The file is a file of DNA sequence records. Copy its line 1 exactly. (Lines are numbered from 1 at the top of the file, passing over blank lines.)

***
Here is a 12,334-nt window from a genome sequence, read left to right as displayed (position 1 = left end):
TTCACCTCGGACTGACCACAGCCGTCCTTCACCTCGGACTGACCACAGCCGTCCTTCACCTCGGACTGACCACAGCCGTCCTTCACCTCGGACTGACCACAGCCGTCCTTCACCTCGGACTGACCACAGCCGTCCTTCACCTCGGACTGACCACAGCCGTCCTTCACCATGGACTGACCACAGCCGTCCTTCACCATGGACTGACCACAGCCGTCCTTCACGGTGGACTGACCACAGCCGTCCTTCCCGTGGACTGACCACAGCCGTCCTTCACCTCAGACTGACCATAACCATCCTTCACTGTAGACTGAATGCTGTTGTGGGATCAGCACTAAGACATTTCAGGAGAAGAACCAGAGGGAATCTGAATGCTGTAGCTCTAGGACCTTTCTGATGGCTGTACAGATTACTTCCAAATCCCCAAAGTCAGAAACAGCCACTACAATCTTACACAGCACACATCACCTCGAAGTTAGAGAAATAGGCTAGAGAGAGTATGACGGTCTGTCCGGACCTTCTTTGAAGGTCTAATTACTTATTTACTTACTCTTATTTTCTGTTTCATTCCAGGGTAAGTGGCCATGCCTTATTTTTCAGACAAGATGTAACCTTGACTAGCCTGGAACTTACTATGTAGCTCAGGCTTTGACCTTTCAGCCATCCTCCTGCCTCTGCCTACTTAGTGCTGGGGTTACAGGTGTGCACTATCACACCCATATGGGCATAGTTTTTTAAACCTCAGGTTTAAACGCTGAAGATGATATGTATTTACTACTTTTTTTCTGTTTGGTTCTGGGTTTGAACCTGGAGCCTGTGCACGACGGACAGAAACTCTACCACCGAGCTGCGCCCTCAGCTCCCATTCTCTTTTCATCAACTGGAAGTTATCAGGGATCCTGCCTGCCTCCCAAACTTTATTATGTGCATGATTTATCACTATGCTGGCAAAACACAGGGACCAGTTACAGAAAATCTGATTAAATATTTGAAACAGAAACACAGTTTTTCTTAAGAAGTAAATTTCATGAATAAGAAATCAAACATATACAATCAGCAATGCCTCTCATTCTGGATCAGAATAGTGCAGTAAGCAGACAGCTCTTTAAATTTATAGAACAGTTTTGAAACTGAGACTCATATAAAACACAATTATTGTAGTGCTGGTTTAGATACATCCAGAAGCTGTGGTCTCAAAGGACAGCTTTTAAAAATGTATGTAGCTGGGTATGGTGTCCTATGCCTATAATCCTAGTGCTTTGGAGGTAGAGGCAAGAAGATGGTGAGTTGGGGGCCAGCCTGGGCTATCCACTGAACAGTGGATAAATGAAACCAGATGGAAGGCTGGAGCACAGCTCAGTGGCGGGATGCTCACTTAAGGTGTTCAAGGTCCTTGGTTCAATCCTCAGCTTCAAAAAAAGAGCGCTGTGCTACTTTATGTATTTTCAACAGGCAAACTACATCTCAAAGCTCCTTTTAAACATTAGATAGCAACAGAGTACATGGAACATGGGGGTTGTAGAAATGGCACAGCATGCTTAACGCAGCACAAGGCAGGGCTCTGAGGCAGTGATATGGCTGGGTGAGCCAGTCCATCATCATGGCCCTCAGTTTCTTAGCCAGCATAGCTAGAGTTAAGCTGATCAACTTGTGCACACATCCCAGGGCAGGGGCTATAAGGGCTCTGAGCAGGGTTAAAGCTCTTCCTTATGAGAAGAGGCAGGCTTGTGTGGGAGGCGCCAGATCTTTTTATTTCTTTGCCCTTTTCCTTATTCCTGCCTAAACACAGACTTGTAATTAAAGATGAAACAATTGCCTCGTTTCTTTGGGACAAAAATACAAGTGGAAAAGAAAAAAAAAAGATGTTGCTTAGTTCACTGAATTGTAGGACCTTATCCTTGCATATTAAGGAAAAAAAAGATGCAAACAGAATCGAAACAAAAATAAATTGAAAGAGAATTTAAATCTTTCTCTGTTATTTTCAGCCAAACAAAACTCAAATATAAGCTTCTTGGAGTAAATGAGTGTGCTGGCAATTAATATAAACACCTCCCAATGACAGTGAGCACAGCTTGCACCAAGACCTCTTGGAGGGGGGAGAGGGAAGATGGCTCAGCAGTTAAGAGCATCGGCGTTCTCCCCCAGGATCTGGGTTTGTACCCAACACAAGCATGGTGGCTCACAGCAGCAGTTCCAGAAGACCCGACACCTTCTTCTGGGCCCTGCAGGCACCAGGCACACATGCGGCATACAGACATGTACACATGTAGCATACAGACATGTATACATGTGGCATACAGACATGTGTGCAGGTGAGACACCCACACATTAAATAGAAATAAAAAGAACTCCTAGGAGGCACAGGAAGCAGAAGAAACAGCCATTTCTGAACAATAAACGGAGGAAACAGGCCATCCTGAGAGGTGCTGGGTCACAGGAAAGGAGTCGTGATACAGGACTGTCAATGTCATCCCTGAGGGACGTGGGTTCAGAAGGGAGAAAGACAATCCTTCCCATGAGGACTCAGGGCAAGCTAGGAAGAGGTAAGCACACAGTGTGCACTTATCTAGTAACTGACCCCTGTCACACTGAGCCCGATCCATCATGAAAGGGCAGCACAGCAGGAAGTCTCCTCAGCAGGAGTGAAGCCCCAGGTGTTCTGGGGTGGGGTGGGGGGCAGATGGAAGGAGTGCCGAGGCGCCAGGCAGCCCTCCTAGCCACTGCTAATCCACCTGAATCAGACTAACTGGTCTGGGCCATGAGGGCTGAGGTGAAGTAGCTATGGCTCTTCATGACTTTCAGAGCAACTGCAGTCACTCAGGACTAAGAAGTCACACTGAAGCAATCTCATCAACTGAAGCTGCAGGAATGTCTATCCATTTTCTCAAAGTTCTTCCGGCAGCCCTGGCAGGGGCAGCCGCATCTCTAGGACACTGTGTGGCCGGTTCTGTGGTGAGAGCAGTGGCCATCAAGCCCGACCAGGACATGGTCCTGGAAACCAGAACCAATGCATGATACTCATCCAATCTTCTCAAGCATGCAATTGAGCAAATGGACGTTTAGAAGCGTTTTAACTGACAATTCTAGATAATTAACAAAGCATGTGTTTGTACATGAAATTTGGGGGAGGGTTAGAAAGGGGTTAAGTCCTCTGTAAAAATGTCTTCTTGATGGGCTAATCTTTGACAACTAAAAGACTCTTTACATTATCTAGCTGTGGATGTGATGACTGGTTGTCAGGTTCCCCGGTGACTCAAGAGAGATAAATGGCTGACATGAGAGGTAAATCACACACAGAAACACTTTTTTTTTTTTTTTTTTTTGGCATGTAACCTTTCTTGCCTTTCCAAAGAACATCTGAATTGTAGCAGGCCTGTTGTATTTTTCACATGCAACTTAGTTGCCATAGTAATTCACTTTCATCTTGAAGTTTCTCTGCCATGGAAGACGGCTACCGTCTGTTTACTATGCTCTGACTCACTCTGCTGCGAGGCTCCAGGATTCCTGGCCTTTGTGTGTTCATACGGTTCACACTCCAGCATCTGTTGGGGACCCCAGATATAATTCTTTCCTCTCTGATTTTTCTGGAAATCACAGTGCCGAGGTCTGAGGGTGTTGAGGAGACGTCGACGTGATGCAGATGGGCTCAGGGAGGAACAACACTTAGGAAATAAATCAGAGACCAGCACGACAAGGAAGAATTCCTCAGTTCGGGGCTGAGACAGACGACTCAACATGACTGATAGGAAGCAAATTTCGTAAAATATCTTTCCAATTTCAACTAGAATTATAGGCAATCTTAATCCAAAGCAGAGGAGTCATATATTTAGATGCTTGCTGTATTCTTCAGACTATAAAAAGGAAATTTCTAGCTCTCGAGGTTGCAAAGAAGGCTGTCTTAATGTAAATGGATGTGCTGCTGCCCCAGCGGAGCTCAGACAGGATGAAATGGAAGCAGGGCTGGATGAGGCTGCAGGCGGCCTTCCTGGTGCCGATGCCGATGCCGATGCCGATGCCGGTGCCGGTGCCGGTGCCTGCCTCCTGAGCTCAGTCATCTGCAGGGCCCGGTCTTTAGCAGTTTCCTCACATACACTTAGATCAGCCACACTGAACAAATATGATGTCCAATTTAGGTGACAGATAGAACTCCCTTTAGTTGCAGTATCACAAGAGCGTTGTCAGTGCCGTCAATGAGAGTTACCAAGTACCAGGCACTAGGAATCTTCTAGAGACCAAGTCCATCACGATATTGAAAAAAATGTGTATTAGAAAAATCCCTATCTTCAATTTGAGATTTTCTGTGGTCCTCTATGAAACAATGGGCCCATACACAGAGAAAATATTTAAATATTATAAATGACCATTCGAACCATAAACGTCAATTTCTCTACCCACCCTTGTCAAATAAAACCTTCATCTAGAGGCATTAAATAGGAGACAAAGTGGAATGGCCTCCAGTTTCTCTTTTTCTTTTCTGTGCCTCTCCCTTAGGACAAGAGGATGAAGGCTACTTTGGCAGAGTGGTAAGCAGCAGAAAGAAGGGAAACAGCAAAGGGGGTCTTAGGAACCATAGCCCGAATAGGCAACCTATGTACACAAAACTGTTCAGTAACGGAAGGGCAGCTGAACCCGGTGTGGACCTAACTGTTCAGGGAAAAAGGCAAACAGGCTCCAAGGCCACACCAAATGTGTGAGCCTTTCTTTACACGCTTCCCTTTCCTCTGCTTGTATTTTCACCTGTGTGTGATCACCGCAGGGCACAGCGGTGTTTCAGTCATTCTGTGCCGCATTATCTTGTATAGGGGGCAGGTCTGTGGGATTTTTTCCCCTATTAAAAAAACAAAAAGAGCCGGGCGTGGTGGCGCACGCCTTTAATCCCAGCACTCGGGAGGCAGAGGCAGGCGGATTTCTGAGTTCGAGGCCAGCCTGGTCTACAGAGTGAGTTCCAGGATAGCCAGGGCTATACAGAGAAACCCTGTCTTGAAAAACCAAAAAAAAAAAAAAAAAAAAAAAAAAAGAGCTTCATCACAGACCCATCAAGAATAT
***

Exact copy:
Here is a 12,334-nt window from a genome sequence, read left to right as displayed (position 1 = left end):